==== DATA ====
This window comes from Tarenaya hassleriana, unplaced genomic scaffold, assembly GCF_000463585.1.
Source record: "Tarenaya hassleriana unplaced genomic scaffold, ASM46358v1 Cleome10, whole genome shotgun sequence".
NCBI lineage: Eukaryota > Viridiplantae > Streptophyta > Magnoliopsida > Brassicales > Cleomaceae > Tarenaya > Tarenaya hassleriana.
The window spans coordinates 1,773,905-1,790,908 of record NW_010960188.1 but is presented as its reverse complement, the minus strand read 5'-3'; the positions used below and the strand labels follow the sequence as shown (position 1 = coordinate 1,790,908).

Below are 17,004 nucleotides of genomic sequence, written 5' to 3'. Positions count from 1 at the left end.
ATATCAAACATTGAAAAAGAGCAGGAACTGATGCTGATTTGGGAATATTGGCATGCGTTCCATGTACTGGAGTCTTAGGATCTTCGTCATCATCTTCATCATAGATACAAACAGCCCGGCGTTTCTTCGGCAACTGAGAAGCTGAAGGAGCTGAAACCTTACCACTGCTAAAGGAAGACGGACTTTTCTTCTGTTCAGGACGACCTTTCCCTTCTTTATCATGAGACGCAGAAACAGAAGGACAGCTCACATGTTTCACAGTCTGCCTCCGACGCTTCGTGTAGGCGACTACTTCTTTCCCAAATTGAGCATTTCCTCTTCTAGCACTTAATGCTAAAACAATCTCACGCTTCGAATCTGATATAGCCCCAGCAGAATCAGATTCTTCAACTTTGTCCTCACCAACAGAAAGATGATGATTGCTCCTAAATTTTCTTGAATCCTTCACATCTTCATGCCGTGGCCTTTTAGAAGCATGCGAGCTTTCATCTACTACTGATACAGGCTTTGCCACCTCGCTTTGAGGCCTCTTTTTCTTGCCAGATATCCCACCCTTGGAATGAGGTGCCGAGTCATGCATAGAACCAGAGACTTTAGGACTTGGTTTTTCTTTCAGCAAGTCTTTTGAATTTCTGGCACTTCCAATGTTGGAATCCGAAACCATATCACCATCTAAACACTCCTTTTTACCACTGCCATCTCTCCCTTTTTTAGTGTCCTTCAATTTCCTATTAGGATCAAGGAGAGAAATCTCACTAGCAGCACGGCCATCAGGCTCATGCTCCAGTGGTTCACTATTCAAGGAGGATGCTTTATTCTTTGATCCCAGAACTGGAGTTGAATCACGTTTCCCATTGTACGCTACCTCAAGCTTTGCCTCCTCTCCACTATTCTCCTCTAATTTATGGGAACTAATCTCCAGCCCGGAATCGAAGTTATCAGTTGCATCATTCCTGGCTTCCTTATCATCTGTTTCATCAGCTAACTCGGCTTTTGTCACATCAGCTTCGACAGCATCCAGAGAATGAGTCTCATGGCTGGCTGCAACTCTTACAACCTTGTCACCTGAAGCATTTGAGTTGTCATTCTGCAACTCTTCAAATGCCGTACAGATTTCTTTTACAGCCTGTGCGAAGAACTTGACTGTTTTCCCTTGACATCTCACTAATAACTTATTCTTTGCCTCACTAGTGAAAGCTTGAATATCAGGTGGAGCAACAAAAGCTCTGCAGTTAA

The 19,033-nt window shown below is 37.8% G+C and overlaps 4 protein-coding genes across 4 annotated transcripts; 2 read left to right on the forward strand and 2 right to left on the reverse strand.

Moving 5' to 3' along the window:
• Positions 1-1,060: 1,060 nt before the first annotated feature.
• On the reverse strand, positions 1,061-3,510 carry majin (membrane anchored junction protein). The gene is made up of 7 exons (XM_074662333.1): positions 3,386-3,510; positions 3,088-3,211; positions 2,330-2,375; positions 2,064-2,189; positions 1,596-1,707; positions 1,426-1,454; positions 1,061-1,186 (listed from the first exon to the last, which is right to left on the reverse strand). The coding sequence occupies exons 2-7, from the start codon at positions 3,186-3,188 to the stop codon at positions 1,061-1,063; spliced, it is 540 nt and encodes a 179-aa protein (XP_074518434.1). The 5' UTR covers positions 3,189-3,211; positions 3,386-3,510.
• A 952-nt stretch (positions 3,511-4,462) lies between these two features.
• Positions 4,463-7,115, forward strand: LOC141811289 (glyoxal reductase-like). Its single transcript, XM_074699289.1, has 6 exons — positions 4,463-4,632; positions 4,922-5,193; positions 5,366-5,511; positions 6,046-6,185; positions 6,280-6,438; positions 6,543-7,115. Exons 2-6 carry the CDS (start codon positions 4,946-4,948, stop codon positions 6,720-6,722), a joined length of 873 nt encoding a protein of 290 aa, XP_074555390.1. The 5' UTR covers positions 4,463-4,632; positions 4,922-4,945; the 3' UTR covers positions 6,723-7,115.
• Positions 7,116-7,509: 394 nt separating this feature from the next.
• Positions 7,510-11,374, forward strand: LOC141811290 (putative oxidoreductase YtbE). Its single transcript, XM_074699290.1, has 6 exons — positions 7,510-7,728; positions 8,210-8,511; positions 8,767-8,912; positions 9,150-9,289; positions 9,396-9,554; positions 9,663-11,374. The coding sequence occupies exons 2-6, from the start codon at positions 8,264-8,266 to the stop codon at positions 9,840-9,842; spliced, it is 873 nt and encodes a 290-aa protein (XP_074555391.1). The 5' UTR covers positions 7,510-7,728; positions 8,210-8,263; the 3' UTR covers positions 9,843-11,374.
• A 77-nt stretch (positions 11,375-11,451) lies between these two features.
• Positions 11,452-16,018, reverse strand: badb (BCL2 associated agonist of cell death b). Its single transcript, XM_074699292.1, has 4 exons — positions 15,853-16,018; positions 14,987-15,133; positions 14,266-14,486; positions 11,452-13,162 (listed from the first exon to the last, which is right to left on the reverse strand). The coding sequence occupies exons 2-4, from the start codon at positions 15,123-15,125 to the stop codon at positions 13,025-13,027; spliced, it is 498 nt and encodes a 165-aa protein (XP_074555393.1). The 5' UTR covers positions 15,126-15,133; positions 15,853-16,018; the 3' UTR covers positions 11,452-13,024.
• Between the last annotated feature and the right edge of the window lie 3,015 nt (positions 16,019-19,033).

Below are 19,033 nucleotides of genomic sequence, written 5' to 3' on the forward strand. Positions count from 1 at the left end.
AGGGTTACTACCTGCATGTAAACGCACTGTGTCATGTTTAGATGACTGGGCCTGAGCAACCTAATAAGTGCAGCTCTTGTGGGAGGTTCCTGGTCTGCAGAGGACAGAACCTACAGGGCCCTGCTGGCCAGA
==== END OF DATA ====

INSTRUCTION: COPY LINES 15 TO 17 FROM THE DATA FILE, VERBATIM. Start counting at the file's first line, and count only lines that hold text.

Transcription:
• A 77-nt stretch (positions 11,375-11,451) lies between these two features.
• Positions 11,452-16,018, reverse strand: badb (BCL2 associated agonist of cell death b). Its single transcript, XM_074699292.1, has 4 exons — positions 15,853-16,018; positions 14,987-15,133; positions 14,266-14,486; positions 11,452-13,162 (listed from the first exon to the last, which is right to left on the reverse strand). The coding sequence occupies exons 2-4, from the start codon at positions 15,123-15,125 to the stop codon at positions 13,025-13,027; spliced, it is 498 nt and encodes a 165-aa protein (XP_074555393.1). The 5' UTR covers positions 15,126-15,133; positions 15,853-16,018; the 3' UTR covers positions 11,452-13,024.
• Between the last annotated feature and the right edge of the window lie 3,015 nt (positions 16,019-19,033).